25 December 2007

Love came down on Christmas Day

A Christmas sermon

by Patrick Comerford

Isaiah 9: 2-7; Psalm 96; Titus 2: 11-14; Luke 2: 1-14 (15-20).

In the name of the Father, and of the Son, and of the Holy Spirit, Amen.

I suppose you’re all “carol-ed” out at this stage.

For me, they all began with the Advent Carol Service for the theological college at the beginning of the month in Zion Parish Church. But for many of there have also been the parish carol services, the school carol services, the cathedral carol services, and the carol service in Marlay Park on Saturday afternoon. There have been carols with Pat Kenny, Joe Duffy, Ryan Tubridy and every other broadcaster.

To add to them all, one evening last week we also went to the Carol Service in Orlagh, the Augustinian retreat house in the hills just above Ballycullen and Knocklyon.

It was a cold and crisp but bright and beautiful night. The stars filled the night sky as I peered out the chapel window.

And as I looked out over the city, those words of the Prophet Isaiah came to life, “the people who walked in darkness have seen a great light” [Isaiah 9: 2]. It was as though the lights right across Dublin City and Dublin Bay were their own star-filled galaxies spreading across one more beautiful part of God’s whole creation, from the Dublin foothills, across the bay to Howth Head and perhaps even – if I let my imagination run away a little that starry, starry night – as far as the Mountains of Mourne in Co Down.

We are partners in God’s creation, and I felt that evening, that I was living somewhere very beautiful within God’s wondrous cosmos.

That beautiful vision from the hills across the star-filled sky and above the light-filled city filled me with a sense of the beauty of the Kingdom of God.

But then, for a moment, I wondered about another star-filled night. It was one of the carols that made me think of the shepherds who sat in the dark on the hills above David’s Royal City, Bethlehem. As they looked across the city lights that night, why were they terrified [Luke 2: 8-10] rather than being filled with wonder and awe? And then, once the angels had spoken, did they see the city and the world beneath them in all their beauty? Were they already waiting in hope – a hope that lets all of us know that we when we are welcome at the Christ-child’s crib in the stable in Bethlehem, and we are equally welcome before the throne of Christ in his kingdom? [Titus 2: 13.]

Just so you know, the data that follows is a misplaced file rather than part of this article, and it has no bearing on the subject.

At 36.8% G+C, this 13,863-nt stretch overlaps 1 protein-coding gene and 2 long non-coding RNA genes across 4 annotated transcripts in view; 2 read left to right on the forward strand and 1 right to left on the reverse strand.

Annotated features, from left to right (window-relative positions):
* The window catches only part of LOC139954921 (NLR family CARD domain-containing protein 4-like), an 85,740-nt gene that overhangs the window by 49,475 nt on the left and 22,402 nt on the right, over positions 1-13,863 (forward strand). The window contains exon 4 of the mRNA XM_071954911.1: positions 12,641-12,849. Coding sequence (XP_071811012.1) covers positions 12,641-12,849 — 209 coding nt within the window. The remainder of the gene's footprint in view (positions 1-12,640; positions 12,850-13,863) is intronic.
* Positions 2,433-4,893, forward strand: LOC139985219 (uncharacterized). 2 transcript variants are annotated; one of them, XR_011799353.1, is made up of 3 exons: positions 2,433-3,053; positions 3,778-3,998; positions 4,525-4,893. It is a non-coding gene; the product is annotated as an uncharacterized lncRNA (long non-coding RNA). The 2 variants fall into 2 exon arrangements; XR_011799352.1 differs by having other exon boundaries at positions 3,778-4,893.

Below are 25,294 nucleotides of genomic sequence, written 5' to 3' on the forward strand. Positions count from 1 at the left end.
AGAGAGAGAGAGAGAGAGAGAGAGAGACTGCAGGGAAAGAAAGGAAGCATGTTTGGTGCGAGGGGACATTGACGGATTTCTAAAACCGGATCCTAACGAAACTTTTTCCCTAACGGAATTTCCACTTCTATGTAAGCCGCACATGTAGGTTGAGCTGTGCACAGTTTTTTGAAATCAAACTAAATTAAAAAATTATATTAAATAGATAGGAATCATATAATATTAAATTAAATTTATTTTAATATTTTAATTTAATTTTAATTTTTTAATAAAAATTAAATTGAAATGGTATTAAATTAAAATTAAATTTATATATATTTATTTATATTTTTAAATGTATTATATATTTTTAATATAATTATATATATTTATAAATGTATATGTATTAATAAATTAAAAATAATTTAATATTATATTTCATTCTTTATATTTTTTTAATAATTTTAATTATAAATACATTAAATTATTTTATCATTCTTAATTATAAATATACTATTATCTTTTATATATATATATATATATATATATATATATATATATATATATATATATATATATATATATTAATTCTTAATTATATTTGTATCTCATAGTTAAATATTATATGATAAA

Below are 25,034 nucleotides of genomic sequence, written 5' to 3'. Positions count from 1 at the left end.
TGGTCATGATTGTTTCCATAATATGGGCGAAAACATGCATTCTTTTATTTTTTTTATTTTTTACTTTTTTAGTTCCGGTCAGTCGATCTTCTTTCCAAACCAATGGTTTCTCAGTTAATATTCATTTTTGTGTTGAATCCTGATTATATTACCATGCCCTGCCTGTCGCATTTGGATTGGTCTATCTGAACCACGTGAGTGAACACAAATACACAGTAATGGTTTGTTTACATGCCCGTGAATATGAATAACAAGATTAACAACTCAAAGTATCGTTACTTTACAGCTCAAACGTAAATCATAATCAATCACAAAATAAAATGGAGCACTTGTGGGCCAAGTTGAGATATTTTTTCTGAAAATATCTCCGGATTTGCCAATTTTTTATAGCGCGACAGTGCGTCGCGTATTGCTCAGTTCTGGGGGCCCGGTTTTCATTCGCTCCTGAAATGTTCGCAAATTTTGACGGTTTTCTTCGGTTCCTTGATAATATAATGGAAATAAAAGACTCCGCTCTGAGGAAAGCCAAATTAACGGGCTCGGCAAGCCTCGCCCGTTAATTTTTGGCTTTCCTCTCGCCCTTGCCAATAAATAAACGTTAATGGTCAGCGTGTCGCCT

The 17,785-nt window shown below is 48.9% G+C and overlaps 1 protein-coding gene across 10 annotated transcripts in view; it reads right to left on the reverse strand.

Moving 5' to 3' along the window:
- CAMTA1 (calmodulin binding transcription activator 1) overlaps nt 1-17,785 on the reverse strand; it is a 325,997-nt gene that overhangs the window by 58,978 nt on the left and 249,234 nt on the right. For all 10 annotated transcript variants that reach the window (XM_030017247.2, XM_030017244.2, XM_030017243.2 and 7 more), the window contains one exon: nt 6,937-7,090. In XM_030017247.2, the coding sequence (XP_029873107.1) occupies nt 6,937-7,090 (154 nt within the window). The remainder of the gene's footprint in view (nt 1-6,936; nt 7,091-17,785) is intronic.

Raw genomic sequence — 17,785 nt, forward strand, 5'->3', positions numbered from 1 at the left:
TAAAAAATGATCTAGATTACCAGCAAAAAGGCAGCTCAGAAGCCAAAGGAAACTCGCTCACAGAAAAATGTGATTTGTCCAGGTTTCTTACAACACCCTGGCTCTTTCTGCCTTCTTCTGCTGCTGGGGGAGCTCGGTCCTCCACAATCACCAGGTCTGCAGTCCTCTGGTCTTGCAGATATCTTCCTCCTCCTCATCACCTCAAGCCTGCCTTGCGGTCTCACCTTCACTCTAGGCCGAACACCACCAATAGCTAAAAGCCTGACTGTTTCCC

When we are called to knell before Christ the Child we are also called to knell before Christ the King.

On the first Christmas, the first visitors to the place where Jesus was born were shepherds and Magi. Not the Mayor of Bethlehem or King Herod from neighbouring Jerusalem … if the first visitors were going to be local people, they were going to be shepherds. They were local Jewish people, but they were on the margins of society, manual labourers, shift-workers, out on the edges of the city, poorly paid and kept in the dark. If the first visitors were going to be powerful kings or wise scholars, then they were not going to be the king in his palace in Jerusalem or worldly-wise Sadducean priests from the Temple, but once again people from the margins, magi from the east, where the Children of Israel had been exiled and had suffered a few generations earlier; people whose religious views and practices were suspect and superstitious.